No one can question the popularity of Eric Decker but Emmanuel Sanders is a better receiver for the offense of the Denver Broncos. It would be foolish to say that Sanders has had a better career than Decker to this point, but the ceiling for Sanders is much higher.
Decker, as productive as he was for the Broncos, is what he is and there’s not much room for improvement. In fact it’s likely that his numbers will drop off being away from Peyton Manning and the Broncos explosive offense.
Sanders, on the other hand, has only scratched the surface of his potential. He spent his first five seasons in the NFL with the Pittsburgh Steelers, a run first oriented team. Sanders had his best individual season in 2013 with 67 catches for 740 yards and six touchdowns. If all goes to plan, Sanders will eclipse those numbers in week 12.
Those are just numbers though and anyone can look those up, what does Sanders bring to the Broncos that Decker did not?
The first thing that jumps out at you about Sanders is his ability to beat press coverage, and get into his pattern quickly. The Broncos, especially Decker, really struggled with the press coverage from the Seattle Seahawks in the Super Bowl. No one is blaming Decker for the horrific performance of the Broncos in the Super Bowl but when he was taken out of the game, it affected the entire offense.
Sanders possess the quickness to get off the line and give Peyton Manning an early target to look for. That ability is also vital versus a team with a great pass rush. Believe it or not there were some plays to be made underneath in the Super Bowl but outside of Demaryius Thomas, no one was beating the press coverage. Sanders presence will be felt immediately in that area.
The Broncos offense is built on timing and with the idea that the receivers will do something with the ball after the catch. Sanders can take a five-yard crossing route and turn it into a 55-yard touchdown. Decker wasn’t bad after the catch but does not have the speed or explosiveness of Sanders.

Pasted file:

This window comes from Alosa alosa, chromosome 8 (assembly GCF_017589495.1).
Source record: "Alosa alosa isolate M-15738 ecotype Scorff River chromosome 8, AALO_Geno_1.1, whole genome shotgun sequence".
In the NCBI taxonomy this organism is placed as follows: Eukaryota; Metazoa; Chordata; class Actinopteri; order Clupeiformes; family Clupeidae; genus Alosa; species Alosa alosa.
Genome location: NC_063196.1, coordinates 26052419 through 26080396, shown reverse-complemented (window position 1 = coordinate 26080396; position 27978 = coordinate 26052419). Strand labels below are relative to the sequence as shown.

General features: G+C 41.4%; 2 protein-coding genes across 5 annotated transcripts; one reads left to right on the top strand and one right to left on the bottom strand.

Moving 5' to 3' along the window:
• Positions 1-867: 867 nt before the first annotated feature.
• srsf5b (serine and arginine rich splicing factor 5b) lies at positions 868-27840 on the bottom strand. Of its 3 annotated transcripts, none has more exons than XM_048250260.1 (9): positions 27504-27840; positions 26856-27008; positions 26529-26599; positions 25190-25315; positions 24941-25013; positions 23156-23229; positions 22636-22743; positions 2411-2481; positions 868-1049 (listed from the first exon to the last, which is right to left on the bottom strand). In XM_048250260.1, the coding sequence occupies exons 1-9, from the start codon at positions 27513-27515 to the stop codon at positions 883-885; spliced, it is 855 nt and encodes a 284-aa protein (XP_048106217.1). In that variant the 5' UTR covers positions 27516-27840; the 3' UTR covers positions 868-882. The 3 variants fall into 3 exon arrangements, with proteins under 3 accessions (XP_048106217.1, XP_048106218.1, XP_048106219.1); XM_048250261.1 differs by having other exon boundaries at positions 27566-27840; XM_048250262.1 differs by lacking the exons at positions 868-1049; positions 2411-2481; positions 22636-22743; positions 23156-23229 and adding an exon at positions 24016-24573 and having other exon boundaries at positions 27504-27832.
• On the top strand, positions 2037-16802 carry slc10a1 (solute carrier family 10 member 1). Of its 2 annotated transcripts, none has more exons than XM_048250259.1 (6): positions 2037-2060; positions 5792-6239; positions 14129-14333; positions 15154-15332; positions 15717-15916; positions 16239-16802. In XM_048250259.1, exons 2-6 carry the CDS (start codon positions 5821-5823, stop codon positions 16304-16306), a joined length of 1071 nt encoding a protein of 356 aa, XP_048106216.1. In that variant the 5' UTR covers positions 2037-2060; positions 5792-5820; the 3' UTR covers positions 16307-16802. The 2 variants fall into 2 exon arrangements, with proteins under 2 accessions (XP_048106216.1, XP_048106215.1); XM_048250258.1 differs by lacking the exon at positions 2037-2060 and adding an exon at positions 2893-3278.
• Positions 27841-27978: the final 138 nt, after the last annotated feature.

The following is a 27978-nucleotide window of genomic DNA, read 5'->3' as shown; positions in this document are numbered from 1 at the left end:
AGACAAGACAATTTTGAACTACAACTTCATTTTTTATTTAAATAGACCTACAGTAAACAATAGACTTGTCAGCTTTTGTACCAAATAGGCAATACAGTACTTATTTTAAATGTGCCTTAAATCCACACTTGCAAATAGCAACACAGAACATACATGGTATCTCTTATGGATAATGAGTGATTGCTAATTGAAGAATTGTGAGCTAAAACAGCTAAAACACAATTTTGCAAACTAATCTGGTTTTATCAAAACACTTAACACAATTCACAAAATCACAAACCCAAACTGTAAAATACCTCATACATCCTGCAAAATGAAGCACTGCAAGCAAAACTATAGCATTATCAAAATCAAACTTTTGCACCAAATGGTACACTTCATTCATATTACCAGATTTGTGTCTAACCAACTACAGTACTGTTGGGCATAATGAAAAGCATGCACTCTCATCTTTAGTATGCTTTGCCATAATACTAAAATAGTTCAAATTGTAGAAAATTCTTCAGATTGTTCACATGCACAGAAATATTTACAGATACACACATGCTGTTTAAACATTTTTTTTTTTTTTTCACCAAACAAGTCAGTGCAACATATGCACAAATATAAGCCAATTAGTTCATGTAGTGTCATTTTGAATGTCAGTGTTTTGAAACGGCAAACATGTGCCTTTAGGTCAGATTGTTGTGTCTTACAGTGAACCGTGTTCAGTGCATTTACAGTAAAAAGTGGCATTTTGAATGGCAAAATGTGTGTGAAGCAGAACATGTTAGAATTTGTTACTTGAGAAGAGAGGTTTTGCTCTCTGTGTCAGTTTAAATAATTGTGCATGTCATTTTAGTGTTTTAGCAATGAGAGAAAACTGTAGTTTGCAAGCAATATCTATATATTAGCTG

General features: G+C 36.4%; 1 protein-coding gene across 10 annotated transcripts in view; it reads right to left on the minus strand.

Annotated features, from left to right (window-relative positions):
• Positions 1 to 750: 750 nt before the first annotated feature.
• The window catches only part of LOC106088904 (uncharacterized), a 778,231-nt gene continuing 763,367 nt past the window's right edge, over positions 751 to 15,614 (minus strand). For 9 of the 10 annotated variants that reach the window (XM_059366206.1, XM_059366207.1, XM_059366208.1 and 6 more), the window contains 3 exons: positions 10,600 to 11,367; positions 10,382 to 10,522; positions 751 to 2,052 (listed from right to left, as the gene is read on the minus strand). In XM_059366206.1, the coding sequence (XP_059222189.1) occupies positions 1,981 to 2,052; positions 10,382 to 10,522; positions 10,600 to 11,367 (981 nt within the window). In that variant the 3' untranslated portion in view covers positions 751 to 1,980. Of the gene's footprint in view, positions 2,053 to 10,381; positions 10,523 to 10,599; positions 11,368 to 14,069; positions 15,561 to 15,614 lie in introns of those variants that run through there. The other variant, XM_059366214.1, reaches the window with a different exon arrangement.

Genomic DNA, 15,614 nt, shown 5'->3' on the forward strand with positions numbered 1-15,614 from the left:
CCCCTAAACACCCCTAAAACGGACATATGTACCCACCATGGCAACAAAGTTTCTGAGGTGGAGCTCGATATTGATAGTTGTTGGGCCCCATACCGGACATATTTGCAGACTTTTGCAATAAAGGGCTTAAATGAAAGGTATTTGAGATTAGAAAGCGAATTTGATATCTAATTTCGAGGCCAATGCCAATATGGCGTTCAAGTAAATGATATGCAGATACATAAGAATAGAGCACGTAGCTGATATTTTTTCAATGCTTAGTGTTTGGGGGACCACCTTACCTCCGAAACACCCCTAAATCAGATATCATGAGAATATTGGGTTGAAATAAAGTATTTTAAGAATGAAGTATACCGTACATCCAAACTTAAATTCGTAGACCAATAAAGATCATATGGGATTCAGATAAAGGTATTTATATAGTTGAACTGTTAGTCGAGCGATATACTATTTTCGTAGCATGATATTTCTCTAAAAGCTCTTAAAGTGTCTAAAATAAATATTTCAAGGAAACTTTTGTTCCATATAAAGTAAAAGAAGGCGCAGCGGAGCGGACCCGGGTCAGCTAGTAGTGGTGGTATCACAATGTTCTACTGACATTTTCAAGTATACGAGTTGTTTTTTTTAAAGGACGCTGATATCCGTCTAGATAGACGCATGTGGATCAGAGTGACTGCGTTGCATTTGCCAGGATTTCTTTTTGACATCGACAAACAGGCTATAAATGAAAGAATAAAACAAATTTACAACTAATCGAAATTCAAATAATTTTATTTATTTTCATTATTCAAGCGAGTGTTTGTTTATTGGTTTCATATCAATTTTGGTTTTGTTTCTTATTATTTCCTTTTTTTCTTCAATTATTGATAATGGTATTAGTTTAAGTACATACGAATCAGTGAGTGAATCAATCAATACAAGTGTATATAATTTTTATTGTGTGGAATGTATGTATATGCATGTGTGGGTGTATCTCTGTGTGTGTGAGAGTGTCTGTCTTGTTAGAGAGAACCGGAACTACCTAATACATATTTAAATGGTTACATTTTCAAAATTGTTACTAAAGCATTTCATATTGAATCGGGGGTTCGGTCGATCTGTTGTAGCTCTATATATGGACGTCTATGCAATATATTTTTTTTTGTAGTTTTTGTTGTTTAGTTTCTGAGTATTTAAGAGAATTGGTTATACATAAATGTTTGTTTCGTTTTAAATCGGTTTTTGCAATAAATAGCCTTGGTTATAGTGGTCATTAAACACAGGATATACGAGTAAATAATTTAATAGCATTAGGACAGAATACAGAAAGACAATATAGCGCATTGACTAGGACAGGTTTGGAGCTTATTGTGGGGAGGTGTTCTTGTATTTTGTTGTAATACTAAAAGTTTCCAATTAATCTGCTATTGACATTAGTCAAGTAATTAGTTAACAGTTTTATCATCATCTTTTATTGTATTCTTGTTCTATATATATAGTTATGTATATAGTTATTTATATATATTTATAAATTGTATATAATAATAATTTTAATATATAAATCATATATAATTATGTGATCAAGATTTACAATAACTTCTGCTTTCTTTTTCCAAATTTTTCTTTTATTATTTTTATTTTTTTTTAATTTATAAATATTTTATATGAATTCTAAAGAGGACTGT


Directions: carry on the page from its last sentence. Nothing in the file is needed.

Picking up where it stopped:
In addition to his ability to take a short pass and turn it into a big play, Sanders can also get deep. Manning may not throw the deep ball that often anymore, but he will do it when that’s what the matchup dictates. Sanders has the speed to get behind a defense and that will put even more pressure on opposing defenses.
If they have to account for Sanders running a fly route or a deep post, then the safety cannot cheat on the shorter patterns. Both D. Thomas and Julius Thomas will benefit from Sanders stretching the defense.
In a lot of ways, the Broncos offense was built for a receiver like Sanders. The goal of the offense is to get their playmakers into favorable matchups, and take advantage of those matchups. Sanders is a matchup problem no matter where he lines up.
If he lines up on the outside, then defenses have to worry about his speed and will often be forced to keep a safety deep. If Sanders lines up in the slot, then defenses have to commit more players to the middle of the field to prevent the big play. In both cases, Manning and the Broncos should see favorable matchups.
Decker was and is a very good receiver, and many Broncos’ fans will probably always have a place in their heart for him. However when the Broncos signed Sanders after Decker left, it was an upgrade.